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Prison education inquiry: Education Committee evidence session on employability, skills and training

20 May 2021

The Education Committee’s inquiry into prison education continues with an oral evidence session focusing on skills, training and apprenticeships, and their role in improving the employability of prisoners.

With around 58,000 of the roughly 70,000 people who leave prison each year not in employment one year after release, the session will explore what is being done to help prisoners undertake education and training whilst in prison and move into jobs on release from custody.

The first part of the meeting will hear from three charities which work with current and former prisoners supporting their rehabilitation and pathway into employment, ensuring the present provision of education and training in custody is effective in giving prisoners the right skills to secure jobs or continue education on release. MPs are likely to ask about the capacity and resources prisons have to deliver education, support for prisoners with special educational needs and the importance of prisons linking up with employers and FE colleges.

The Committee will then move on to exploring with the Association of Employment and Learning (AELP) and Association of Colleges how prison education can prepare prisoners for moving into employment and education on release, including the possibility of starting traineeships and apprenticeships whilst still in custody. Witnesses could be asked about the effectiveness of the Prison Education Framework, which was introduced in 2019 as a new way of delivering education in prisons, and what needs to be done to boost traineeships and apprenticeships.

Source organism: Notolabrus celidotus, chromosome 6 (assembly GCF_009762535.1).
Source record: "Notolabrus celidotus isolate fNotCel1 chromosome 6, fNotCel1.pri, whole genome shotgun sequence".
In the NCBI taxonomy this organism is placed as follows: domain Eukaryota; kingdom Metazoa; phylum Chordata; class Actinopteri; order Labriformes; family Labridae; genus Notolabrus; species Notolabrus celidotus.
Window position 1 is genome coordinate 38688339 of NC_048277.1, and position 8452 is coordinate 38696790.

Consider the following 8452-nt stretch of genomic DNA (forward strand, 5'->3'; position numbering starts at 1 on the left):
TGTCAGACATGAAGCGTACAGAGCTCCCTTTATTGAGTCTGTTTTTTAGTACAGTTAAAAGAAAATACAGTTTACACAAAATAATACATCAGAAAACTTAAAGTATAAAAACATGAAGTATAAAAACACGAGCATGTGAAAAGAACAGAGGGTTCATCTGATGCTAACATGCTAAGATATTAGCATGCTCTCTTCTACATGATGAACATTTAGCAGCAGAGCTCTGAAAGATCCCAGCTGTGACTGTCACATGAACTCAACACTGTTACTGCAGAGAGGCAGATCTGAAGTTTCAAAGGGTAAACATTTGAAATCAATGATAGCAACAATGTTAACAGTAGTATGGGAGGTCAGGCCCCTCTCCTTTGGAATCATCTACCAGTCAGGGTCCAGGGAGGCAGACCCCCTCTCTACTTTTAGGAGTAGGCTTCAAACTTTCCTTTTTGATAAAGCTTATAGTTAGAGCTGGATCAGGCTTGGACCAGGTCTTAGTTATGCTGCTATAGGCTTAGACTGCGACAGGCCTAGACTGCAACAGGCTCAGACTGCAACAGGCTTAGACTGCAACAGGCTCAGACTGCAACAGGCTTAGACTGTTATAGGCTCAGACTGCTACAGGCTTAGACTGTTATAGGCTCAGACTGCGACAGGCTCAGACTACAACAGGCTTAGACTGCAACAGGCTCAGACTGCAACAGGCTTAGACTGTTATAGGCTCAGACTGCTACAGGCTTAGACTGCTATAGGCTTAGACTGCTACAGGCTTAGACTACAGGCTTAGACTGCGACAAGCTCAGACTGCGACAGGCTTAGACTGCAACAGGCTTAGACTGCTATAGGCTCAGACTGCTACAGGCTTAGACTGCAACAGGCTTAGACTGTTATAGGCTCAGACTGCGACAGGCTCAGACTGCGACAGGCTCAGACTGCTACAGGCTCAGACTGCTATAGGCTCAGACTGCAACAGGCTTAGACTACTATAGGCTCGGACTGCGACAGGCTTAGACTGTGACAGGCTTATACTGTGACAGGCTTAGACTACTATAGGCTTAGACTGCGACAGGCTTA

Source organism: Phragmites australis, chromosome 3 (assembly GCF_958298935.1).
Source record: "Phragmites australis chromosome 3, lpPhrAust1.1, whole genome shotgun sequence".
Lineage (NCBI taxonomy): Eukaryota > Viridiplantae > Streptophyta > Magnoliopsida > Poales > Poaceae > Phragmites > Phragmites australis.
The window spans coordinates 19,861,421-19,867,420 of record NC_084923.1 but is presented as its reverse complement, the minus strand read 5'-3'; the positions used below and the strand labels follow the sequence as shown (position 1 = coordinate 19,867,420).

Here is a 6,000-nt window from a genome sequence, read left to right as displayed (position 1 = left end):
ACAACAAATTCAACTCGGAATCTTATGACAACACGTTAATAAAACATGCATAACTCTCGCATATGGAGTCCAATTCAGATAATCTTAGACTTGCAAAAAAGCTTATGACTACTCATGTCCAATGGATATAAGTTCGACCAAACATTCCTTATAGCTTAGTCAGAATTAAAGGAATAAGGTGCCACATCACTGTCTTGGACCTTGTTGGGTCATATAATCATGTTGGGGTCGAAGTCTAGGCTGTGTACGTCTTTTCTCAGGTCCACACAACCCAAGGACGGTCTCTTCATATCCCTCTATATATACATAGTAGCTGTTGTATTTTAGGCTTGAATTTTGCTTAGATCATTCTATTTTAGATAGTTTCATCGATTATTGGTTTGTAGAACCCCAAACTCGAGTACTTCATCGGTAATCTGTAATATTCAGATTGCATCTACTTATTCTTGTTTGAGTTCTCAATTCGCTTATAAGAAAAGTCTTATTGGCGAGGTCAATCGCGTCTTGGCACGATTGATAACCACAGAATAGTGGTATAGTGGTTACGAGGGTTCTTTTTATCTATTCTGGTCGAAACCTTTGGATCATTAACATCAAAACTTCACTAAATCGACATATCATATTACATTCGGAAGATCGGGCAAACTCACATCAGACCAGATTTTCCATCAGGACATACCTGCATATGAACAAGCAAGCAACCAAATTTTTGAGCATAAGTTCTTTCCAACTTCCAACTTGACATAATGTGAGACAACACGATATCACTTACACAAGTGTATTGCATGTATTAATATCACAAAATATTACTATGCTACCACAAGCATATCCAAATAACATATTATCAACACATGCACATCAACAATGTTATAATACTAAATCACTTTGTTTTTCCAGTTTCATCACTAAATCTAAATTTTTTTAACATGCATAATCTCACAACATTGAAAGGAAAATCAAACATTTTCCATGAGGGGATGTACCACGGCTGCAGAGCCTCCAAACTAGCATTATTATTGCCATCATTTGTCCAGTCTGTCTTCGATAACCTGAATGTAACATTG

The Committee previously heard from Dame Sally Coates, who in 2016 led an independent review into prison education.

The inquiry links into the Committee’s overall aims and work examining the issues faced by left behind groups. Almost a quarter of those in prison have spent time in care, while nearly one-third have declared learning difficulties and 42% have been excluded from school.

A study in 2018 found that prisoners who had taken part in education were 7.5% less likely to reoffend one year on from release compared with those who had not participated in learning.


Tuesday 25 May 2021

Panel 1 at 10am:

  • Julian Stanley – CEO, Bounce back

  • Shereen Lawrence – Peer Advisor Network Coordination Manager, St Giles

  • Lisa Capper MBE – Principal and Director of Education and Skills, Nacro

Panel 2 at 11am:

  • Simon Ashworth – Chief Policy Officer, Association of Employment and Learning Providers (AELP)

  • David Hughes - Chief Executive, Association of Colleges

Further information

Image: © Bill Nicholls (cc-by-sa/2.0)